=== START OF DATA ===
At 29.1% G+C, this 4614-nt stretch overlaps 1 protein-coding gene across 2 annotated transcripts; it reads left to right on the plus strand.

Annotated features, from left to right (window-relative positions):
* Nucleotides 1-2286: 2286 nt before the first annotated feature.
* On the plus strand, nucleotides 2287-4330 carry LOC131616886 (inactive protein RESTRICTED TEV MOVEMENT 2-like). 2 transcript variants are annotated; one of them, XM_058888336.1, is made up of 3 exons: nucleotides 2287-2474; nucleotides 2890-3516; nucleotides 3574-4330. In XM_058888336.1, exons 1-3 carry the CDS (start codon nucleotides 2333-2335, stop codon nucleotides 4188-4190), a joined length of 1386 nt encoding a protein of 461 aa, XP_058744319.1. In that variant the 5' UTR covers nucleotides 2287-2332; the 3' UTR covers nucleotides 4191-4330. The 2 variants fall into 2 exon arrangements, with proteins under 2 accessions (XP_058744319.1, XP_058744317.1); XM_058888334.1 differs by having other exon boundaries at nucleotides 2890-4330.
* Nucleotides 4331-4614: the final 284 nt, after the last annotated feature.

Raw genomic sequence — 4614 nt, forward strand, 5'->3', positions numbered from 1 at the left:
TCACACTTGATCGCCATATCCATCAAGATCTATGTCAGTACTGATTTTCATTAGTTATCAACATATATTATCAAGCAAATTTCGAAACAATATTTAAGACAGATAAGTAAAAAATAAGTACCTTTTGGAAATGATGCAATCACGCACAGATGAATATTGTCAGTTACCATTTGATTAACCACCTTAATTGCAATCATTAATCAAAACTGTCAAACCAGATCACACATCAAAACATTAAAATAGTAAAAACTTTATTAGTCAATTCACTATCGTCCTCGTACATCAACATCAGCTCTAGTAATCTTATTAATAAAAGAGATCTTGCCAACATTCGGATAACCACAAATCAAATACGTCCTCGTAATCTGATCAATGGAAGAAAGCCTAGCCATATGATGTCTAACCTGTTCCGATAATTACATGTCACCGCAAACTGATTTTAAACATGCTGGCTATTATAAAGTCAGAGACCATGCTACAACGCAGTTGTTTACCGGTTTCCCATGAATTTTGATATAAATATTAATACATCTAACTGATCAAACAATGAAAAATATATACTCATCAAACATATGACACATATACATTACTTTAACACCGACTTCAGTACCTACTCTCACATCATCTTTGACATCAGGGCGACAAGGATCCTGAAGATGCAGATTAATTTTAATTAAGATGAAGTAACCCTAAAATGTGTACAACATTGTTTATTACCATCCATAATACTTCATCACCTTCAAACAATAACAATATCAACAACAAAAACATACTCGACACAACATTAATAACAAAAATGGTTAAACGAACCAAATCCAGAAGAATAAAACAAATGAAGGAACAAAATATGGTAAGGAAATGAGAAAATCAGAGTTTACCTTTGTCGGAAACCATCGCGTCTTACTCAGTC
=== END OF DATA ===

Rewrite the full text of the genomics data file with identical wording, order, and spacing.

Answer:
At 29.1% G+C, this 4614-nt stretch overlaps 1 protein-coding gene across 2 annotated transcripts; it reads left to right on the plus strand.

Annotated features, from left to right (window-relative positions):
* Nucleotides 1-2286: 2286 nt before the first annotated feature.
* On the plus strand, nucleotides 2287-4330 carry LOC131616886 (inactive protein RESTRICTED TEV MOVEMENT 2-like). 2 transcript variants are annotated; one of them, XM_058888336.1, is made up of 3 exons: nucleotides 2287-2474; nucleotides 2890-3516; nucleotides 3574-4330. In XM_058888336.1, exons 1-3 carry the CDS (start codon nucleotides 2333-2335, stop codon nucleotides 4188-4190), a joined length of 1386 nt encoding a protein of 461 aa, XP_058744319.1. In that variant the 5' UTR covers nucleotides 2287-2332; the 3' UTR covers nucleotides 4191-4330. The 2 variants fall into 2 exon arrangements, with proteins under 2 accessions (XP_058744319.1, XP_058744317.1); XM_058888334.1 differs by having other exon boundaries at nucleotides 2890-4330.
* Nucleotides 4331-4614: the final 284 nt, after the last annotated feature.

Raw genomic sequence — 4614 nt, forward strand, 5'->3', positions numbered from 1 at the left:
TCACACTTGATCGCCATATCCATCAAGATCTATGTCAGTACTGATTTTCATTAGTTATCAACATATATTATCAAGCAAATTTCGAAACAATATTTAAGACAGATAAGTAAAAAATAAGTACCTTTTGGAAATGATGCAATCACGCACAGATGAATATTGTCAGTTACCATTTGATTAACCACCTTAATTGCAATCATTAATCAAAACTGTCAAACCAGATCACACATCAAAACATTAAAATAGTAAAAACTTTATTAGTCAATTCACTATCGTCCTCGTACATCAACATCAGCTCTAGTAATCTTATTAATAAAAGAGATCTTGCCAACATTCGGATAACCACAAATCAAATACGTCCTCGTAATCTGATCAATGGAAGAAAGCCTAGCCATATGATGTCTAACCTGTTCCGATAATTACATGTCACCGCAAACTGATTTTAAACATGCTGGCTATTATAAAGTCAGAGACCATGCTACAACGCAGTTGTTTACCGGTTTCCCATGAATTTTGATATAAATATTAATACATCTAACTGATCAAACAATGAAAAATATATACTCATCAAACATATGACACATATACATTACTTTAACACCGACTTCAGTACCTACTCTCACATCATCTTTGACATCAGGGCGACAAGGATCCTGAAGATGCAGATTAATTTTAATTAAGATGAAGTAACCCTAAAATGTGTACAACATTGTTTATTACCATCCATAATACTTCATCACCTTCAAACAATAACAATATCAACAACAAAAACATACTCGACACAACATTAATAACAAAAATGGTTAAACGAACCAAATCCAGAAGAATAAAACAAATGAAGGAACAAAATATGGTAAGGAAATGAGAAAATCAGAGTTTACCTTTGTCGGAAACCATCGCGTCTTACTCAGTC